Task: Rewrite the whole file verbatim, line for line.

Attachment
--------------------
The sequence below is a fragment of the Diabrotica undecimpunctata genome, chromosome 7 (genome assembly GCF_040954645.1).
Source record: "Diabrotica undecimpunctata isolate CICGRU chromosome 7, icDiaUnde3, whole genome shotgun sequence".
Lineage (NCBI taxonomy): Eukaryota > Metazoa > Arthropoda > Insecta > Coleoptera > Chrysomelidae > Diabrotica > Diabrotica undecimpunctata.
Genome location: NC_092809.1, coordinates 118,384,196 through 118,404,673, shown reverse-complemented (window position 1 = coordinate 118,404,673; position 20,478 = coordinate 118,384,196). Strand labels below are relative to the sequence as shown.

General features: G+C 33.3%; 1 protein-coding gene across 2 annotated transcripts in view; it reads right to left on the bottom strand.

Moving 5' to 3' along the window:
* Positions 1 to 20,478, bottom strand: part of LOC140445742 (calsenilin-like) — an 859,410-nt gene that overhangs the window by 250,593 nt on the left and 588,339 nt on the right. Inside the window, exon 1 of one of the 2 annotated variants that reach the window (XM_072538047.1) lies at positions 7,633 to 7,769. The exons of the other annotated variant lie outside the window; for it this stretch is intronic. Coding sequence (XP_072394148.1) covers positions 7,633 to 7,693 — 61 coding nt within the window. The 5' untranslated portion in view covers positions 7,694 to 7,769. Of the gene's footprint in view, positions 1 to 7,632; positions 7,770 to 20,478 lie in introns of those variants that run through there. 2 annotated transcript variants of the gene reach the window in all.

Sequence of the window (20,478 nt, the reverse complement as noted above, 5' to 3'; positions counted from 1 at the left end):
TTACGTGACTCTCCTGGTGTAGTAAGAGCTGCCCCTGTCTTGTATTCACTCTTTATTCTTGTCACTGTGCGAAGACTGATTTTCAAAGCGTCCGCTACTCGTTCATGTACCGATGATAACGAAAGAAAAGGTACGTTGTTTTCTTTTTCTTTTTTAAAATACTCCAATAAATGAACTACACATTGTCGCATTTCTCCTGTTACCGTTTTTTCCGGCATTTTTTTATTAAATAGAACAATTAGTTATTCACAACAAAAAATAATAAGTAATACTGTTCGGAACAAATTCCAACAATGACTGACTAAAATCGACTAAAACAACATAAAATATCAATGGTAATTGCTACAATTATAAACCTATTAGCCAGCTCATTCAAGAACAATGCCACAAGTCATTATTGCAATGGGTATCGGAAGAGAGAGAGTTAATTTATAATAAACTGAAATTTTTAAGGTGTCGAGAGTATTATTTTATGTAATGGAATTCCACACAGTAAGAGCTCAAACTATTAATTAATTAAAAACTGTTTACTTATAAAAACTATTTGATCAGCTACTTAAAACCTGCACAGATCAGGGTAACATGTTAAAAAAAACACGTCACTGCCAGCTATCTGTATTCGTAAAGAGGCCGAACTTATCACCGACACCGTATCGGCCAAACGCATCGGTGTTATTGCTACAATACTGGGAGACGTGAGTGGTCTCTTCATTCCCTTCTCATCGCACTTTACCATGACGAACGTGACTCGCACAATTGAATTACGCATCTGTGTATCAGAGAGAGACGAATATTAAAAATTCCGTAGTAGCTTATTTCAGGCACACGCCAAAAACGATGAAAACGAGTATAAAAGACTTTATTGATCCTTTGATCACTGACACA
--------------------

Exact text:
The sequence below is a fragment of the Diabrotica undecimpunctata genome, chromosome 7 (genome assembly GCF_040954645.1).
Source record: "Diabrotica undecimpunctata isolate CICGRU chromosome 7, icDiaUnde3, whole genome shotgun sequence".
Lineage (NCBI taxonomy): Eukaryota > Metazoa > Arthropoda > Insecta > Coleoptera > Chrysomelidae > Diabrotica > Diabrotica undecimpunctata.
Genome location: NC_092809.1, coordinates 118,384,196 through 118,404,673, shown reverse-complemented (window position 1 = coordinate 118,404,673; position 20,478 = coordinate 118,384,196). Strand labels below are relative to the sequence as shown.

General features: G+C 33.3%; 1 protein-coding gene across 2 annotated transcripts in view; it reads right to left on the bottom strand.

Moving 5' to 3' along the window:
* Positions 1 to 20,478, bottom strand: part of LOC140445742 (calsenilin-like) — an 859,410-nt gene that overhangs the window by 250,593 nt on the left and 588,339 nt on the right. Inside the window, exon 1 of one of the 2 annotated variants that reach the window (XM_072538047.1) lies at positions 7,633 to 7,769. The exons of the other annotated variant lie outside the window; for it this stretch is intronic. Coding sequence (XP_072394148.1) covers positions 7,633 to 7,693 — 61 coding nt within the window. The 5' untranslated portion in view covers positions 7,694 to 7,769. Of the gene's footprint in view, positions 1 to 7,632; positions 7,770 to 20,478 lie in introns of those variants that run through there. 2 annotated transcript variants of the gene reach the window in all.

Sequence of the window (20,478 nt, the reverse complement as noted above, 5' to 3'; positions counted from 1 at the left end):
TTACGTGACTCTCCTGGTGTAGTAAGAGCTGCCCCTGTCTTGTATTCACTCTTTATTCTTGTCACTGTGCGAAGACTGATTTTCAAAGCGTCCGCTACTCGTTCATGTACCGATGATAACGAAAGAAAAGGTACGTTGTTTTCTTTTTCTTTTTTAAAATACTCCAATAAATGAACTACACATTGTCGCATTTCTCCTGTTACCGTTTTTTCCGGCATTTTTTTATTAAATAGAACAATTAGTTATTCACAACAAAAAATAATAAGTAATACTGTTCGGAACAAATTCCAACAATGACTGACTAAAATCGACTAAAACAACATAAAATATCAATGGTAATTGCTACAATTATAAACCTATTAGCCAGCTCATTCAAGAACAATGCCACAAGTCATTATTGCAATGGGTATCGGAAGAGAGAGAGTTAATTTATAATAAACTGAAATTTTTAAGGTGTCGAGAGTATTATTTTATGTAATGGAATTCCACACAGTAAGAGCTCAAACTATTAATTAATTAAAAACTGTTTACTTATAAAAACTATTTGATCAGCTACTTAAAACCTGCACAGATCAGGGTAACATGTTAAAAAAAACACGTCACTGCCAGCTATCTGTATTCGTAAAGAGGCCGAACTTATCACCGACACCGTATCGGCCAAACGCATCGGTGTTATTGCTACAATACTGGGAGACGTGAGTGGTCTCTTCATTCCCTTCTCATCGCACTTTACCATGACGAACGTGACTCGCACAATTGAATTACGCATCTGTGTATCAGAGAGAGACGAATATTAAAAATTCCGTAGTAGCTTATTTCAGGCACACGCCAAAAACGATGAAAACGAGTATAAAAGACTTTATTGATCCTTTGATCACTGACACA